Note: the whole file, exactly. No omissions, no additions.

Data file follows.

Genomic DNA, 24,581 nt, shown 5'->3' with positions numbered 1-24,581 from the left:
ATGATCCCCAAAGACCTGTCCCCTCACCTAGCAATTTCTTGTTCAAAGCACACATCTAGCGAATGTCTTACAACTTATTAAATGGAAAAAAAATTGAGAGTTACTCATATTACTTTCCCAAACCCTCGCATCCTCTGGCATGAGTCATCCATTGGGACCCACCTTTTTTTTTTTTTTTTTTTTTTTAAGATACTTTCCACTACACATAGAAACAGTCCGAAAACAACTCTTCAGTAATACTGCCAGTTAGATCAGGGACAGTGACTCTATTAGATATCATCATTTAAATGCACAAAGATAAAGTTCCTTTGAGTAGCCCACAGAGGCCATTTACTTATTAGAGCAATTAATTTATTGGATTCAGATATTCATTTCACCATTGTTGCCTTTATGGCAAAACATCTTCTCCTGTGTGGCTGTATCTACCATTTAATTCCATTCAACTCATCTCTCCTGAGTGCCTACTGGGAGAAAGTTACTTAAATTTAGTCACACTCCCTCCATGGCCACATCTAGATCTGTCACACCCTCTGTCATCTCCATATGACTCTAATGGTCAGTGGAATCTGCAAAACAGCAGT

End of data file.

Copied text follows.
Genomic DNA, 24,581 nt, shown 5'->3' with positions numbered 1-24,581 from the left:
ATGATCCCCAAAGACCTGTCCCCTCACCTAGCAATTTCTTGTTCAAAGCACACATCTAGCGAATGTCTTACAACTTATTAAATGGAAAAAAAATTGAGAGTTACTCATATTACTTTCCCAAACCCTCGCATCCTCTGGCATGAGTCATCCATTGGGACCCACCTTTTTTTTTTTTTTTTTTTTTTTAAGATACTTTCCACTACACATAGAAACAGTCCGAAAACAACTCTTCAGTAATACTGCCAGTTAGATCAGGGACAGTGACTCTATTAGATATCATCATTTAAATGCACAAAGATAAAGTTCCTTTGAGTAGCCCACAGAGGCCATTTACTTATTAGAGCAATTAATTTATTGGATTCAGATATTCATTTCACCATTGTTGCCTTTATGGCAAAACATCTTCTCCTGTGTGGCTGTATCTACCATTTAATTCCATTCAACTCATCTCTCCTGAGTGCCTACTGGGAGAAAGTTACTTAAATTTAGTCACACTCCCTCCATGGCCACATCTAGATCTGTCACACCCTCTGTCATCTCCATATGACTCTAATGGTCAGTGGAATCTGCAAAACAGCAGT